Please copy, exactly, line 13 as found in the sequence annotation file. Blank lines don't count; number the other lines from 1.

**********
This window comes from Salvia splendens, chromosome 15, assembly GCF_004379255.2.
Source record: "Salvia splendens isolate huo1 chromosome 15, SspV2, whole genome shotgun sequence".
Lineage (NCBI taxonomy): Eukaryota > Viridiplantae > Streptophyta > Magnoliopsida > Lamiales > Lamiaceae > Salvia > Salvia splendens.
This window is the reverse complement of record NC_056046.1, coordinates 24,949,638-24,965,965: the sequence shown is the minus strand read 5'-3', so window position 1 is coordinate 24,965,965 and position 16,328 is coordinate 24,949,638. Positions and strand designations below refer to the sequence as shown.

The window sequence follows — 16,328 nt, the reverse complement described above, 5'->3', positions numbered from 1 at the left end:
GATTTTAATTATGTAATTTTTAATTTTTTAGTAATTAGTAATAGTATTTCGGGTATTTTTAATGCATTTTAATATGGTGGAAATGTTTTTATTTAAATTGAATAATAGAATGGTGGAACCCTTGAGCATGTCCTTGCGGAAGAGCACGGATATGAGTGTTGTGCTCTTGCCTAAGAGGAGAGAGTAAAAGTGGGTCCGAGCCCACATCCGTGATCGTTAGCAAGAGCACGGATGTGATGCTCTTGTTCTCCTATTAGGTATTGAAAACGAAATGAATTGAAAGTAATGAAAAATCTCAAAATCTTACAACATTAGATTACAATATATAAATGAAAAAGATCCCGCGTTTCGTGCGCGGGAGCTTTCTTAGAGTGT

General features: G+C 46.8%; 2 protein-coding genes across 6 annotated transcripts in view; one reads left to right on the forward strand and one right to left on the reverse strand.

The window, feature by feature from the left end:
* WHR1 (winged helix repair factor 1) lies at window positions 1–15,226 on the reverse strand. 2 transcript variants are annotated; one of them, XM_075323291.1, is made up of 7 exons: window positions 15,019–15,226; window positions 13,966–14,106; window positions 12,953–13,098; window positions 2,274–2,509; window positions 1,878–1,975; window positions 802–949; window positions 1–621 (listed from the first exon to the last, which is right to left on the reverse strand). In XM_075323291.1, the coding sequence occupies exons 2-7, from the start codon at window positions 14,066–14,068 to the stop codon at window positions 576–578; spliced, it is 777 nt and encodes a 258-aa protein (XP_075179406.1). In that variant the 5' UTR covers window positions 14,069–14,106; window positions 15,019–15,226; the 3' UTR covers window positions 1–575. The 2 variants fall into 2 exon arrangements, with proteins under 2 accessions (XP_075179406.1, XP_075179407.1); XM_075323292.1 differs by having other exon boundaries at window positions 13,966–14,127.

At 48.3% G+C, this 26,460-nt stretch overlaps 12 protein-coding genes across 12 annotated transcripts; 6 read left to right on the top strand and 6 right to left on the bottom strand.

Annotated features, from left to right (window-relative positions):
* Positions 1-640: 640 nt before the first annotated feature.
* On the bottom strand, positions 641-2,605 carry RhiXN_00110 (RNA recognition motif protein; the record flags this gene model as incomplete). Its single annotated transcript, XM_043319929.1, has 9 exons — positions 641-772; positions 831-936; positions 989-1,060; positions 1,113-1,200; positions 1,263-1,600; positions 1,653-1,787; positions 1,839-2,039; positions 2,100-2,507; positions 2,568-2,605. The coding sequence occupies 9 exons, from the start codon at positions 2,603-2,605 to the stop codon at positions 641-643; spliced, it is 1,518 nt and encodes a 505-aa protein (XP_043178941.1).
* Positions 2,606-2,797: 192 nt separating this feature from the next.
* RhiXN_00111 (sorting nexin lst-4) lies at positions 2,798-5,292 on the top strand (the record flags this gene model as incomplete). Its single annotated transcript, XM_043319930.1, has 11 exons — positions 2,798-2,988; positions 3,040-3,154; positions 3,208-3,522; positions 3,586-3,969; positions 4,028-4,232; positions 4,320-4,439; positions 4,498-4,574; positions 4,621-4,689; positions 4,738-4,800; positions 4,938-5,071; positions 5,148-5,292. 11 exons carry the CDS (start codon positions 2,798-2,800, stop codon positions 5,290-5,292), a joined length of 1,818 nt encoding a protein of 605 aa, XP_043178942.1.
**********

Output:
* On the bottom strand, positions 641-2,605 carry RhiXN_00110 (RNA recognition motif protein; the record flags this gene model as incomplete). Its single annotated transcript, XM_043319929.1, has 9 exons — positions 641-772; positions 831-936; positions 989-1,060; positions 1,113-1,200; positions 1,263-1,600; positions 1,653-1,787; positions 1,839-2,039; positions 2,100-2,507; positions 2,568-2,605. The coding sequence occupies 9 exons, from the start codon at positions 2,603-2,605 to the stop codon at positions 641-643; spliced, it is 1,518 nt and encodes a 505-aa protein (XP_043178941.1).